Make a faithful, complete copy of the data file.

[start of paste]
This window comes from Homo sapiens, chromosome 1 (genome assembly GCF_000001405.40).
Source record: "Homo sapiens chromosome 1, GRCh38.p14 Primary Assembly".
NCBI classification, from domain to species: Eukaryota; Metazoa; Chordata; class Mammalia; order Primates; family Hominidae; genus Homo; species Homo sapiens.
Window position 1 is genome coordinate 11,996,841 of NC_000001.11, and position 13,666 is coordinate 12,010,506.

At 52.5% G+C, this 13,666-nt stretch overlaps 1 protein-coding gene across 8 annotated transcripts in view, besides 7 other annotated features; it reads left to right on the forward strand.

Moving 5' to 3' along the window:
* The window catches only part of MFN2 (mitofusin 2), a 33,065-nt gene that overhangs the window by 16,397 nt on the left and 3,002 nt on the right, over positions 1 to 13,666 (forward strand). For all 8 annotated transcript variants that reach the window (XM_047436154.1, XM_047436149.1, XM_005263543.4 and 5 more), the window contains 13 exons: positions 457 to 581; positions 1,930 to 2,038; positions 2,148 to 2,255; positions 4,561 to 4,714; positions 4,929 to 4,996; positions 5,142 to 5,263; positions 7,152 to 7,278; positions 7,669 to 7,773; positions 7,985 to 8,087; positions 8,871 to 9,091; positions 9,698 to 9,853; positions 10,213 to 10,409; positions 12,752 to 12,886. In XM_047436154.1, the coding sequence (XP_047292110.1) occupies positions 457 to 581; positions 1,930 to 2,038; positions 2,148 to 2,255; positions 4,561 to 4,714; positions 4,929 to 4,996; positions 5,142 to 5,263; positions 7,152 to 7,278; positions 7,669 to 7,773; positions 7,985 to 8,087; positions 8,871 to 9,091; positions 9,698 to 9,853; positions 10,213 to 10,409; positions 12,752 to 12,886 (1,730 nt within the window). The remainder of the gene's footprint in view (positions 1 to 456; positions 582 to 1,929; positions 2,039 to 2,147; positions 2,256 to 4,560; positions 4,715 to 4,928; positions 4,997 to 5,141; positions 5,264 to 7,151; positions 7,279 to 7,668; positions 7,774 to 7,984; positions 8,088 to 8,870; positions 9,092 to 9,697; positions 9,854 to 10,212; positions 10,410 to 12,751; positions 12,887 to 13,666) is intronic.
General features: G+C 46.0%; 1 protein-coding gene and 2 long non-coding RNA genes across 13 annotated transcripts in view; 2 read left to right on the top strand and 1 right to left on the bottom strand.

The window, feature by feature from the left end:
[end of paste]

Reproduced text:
This window comes from Homo sapiens, chromosome 1 (genome assembly GCF_000001405.40).
Source record: "Homo sapiens chromosome 1, GRCh38.p14 Primary Assembly".
NCBI classification, from domain to species: Eukaryota; Metazoa; Chordata; class Mammalia; order Primates; family Hominidae; genus Homo; species Homo sapiens.
Window position 1 is genome coordinate 11,996,841 of NC_000001.11, and position 13,666 is coordinate 12,010,506.

At 52.5% G+C, this 13,666-nt stretch overlaps 1 protein-coding gene across 8 annotated transcripts in view, besides 7 other annotated features; it reads left to right on the forward strand.

Moving 5' to 3' along the window:
* The window catches only part of MFN2 (mitofusin 2), a 33,065-nt gene that overhangs the window by 16,397 nt on the left and 3,002 nt on the right, over positions 1 to 13,666 (forward strand). For all 8 annotated transcript variants that reach the window (XM_047436154.1, XM_047436149.1, XM_005263543.4 and 5 more), the window contains 13 exons: positions 457 to 581; positions 1,930 to 2,038; positions 2,148 to 2,255; positions 4,561 to 4,714; positions 4,929 to 4,996; positions 5,142 to 5,263; positions 7,152 to 7,278; positions 7,669 to 7,773; positions 7,985 to 8,087; positions 8,871 to 9,091; positions 9,698 to 9,853; positions 10,213 to 10,409; positions 12,752 to 12,886. In XM_047436154.1, the coding sequence (XP_047292110.1) occupies positions 457 to 581; positions 1,930 to 2,038; positions 2,148 to 2,255; positions 4,561 to 4,714; positions 4,929 to 4,996; positions 5,142 to 5,263; positions 7,152 to 7,278; positions 7,669 to 7,773; positions 7,985 to 8,087; positions 8,871 to 9,091; positions 9,698 to 9,853; positions 10,213 to 10,409; positions 12,752 to 12,886 (1,730 nt within the window). The remainder of the gene's footprint in view (positions 1 to 456; positions 582 to 1,929; positions 2,039 to 2,147; positions 2,256 to 4,560; positions 4,715 to 4,928; positions 4,997 to 5,141; positions 5,264 to 7,151; positions 7,279 to 7,668; positions 7,774 to 7,984; positions 8,088 to 8,870; positions 9,092 to 9,697; positions 9,854 to 10,212; positions 10,410 to 12,751; positions 12,887 to 13,666) is intronic.
General features: G+C 46.0%; 1 protein-coding gene and 2 long non-coding RNA genes across 13 annotated transcripts in view; 2 read left to right on the top strand and 1 right to left on the bottom strand.

The window, feature by feature from the left end: